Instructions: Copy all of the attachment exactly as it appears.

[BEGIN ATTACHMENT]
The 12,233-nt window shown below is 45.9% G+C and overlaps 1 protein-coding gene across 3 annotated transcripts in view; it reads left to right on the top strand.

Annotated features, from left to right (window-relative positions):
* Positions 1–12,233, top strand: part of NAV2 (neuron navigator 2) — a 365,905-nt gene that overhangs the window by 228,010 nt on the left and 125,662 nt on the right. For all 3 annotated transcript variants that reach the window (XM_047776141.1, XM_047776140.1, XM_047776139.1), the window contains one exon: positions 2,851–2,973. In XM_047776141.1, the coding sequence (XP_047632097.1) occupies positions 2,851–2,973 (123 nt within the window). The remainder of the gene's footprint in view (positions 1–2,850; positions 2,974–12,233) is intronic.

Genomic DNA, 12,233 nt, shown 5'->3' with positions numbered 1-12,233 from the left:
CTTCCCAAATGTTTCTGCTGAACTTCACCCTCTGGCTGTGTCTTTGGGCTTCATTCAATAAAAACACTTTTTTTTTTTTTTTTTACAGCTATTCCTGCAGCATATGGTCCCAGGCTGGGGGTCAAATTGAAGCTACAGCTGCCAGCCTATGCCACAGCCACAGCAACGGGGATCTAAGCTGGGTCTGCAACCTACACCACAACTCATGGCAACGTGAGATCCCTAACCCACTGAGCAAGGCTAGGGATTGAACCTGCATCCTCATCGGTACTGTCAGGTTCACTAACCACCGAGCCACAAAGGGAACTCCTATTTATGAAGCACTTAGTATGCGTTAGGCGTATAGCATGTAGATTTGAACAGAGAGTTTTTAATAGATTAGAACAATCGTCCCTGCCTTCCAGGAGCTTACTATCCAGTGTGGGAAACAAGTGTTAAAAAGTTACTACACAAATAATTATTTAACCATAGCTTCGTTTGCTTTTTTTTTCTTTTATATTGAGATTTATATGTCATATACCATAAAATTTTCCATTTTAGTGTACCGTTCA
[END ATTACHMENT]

The 12,233-nt window shown below is 45.9% G+C and overlaps 1 protein-coding gene across 3 annotated transcripts in view; it reads left to right on the top strand.

Annotated features, from left to right (window-relative positions):
* Positions 1–12,233, top strand: part of NAV2 (neuron navigator 2) — a 365,905-nt gene that overhangs the window by 228,010 nt on the left and 125,662 nt on the right. For all 3 annotated transcript variants that reach the window (XM_047776141.1, XM_047776140.1, XM_047776139.1), the window contains one exon: positions 2,851–2,973. In XM_047776141.1, the coding sequence (XP_047632097.1) occupies positions 2,851–2,973 (123 nt within the window). The remainder of the gene's footprint in view (positions 1–2,850; positions 2,974–12,233) is intronic.

Genomic DNA, 12,233 nt, shown 5'->3' with positions numbered 1-12,233 from the left:
CTTCCCAAATGTTTCTGCTGAACTTCACCCTCTGGCTGTGTCTTTGGGCTTCATTCAATAAAAACACTTTTTTTTTTTTTTTTTACAGCTATTCCTGCAGCATATGGTCCCAGGCTGGGGGTCAAATTGAAGCTACAGCTGCCAGCCTATGCCACAGCCACAGCAACGGGGATCTAAGCTGGGTCTGCAACCTACACCACAACTCATGGCAACGTGAGATCCCTAACCCACTGAGCAAGGCTAGGGATTGAACCTGCATCCTCATCGGTACTGTCAGGTTCACTAACCACCGAGCCACAAAGGGAACTCCTATTTATGAAGCACTTAGTATGCGTTAGGCGTATAGCATGTAGATTTGAACAGAGAGTTTTTAATAGATTAGAACAATCGTCCCTGCCTTCCAGGAGCTTACTATCCAGTGTGGGAAACAAGTGTTAAAAAGTTACTACACAAATAATTATTTAACCATAGCTTCGTTTGCTTTTTTTTTCTTTTATATTGAGATTTATATGTCATATACCATAAAATTTTCCATTTTAGTGTACCGTTCA